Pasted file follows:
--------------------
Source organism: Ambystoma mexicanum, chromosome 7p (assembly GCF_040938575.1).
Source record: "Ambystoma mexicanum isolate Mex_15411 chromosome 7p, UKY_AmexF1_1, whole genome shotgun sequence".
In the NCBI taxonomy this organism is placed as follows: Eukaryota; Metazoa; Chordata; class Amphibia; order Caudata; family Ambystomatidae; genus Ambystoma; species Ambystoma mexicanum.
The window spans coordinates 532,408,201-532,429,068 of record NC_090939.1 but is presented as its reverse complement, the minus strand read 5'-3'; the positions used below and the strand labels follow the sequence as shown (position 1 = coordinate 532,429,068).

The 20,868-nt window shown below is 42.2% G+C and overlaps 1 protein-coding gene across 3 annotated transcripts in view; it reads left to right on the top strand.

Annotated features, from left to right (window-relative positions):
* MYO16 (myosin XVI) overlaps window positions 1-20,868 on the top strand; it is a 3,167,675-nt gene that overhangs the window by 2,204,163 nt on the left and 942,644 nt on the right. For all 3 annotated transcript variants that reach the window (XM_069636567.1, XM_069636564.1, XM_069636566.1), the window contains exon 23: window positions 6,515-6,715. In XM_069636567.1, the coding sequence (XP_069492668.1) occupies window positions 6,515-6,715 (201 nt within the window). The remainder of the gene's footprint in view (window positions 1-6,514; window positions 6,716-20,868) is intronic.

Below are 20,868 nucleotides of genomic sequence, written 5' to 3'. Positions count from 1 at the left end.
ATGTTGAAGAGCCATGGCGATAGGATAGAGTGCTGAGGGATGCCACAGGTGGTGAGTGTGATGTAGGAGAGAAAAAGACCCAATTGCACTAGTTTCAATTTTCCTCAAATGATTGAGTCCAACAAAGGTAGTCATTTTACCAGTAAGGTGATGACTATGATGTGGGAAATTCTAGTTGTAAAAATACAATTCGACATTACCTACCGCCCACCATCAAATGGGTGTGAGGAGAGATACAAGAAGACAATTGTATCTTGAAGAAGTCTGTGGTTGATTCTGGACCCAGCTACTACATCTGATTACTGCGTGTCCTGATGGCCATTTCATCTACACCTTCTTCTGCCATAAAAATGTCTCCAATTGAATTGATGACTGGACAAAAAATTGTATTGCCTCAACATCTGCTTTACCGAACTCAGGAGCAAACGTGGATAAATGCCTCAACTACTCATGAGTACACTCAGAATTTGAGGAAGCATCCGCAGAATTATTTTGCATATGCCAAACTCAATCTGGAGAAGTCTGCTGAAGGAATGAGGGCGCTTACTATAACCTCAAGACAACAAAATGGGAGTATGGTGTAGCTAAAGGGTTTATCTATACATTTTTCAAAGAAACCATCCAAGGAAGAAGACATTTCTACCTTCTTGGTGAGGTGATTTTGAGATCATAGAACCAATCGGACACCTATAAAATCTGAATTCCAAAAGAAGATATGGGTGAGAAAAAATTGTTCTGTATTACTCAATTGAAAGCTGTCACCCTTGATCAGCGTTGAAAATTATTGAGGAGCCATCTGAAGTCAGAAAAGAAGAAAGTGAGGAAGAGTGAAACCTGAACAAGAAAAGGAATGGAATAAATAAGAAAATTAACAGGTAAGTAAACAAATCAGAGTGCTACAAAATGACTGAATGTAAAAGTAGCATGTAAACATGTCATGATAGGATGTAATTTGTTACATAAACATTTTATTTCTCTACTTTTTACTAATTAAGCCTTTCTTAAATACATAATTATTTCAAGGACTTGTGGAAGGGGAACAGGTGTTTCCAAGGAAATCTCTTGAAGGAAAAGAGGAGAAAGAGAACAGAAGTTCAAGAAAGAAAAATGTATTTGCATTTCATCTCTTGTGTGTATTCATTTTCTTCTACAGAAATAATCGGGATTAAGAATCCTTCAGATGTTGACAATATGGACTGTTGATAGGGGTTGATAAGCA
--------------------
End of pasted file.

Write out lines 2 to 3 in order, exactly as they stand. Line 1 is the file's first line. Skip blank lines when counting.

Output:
Source record: "Ambystoma mexicanum isolate Mex_15411 chromosome 7p, UKY_AmexF1_1, whole genome shotgun sequence".
In the NCBI taxonomy this organism is placed as follows: Eukaryota; Metazoa; Chordata; class Amphibia; order Caudata; family Ambystomatidae; genus Ambystoma; species Ambystoma mexicanum.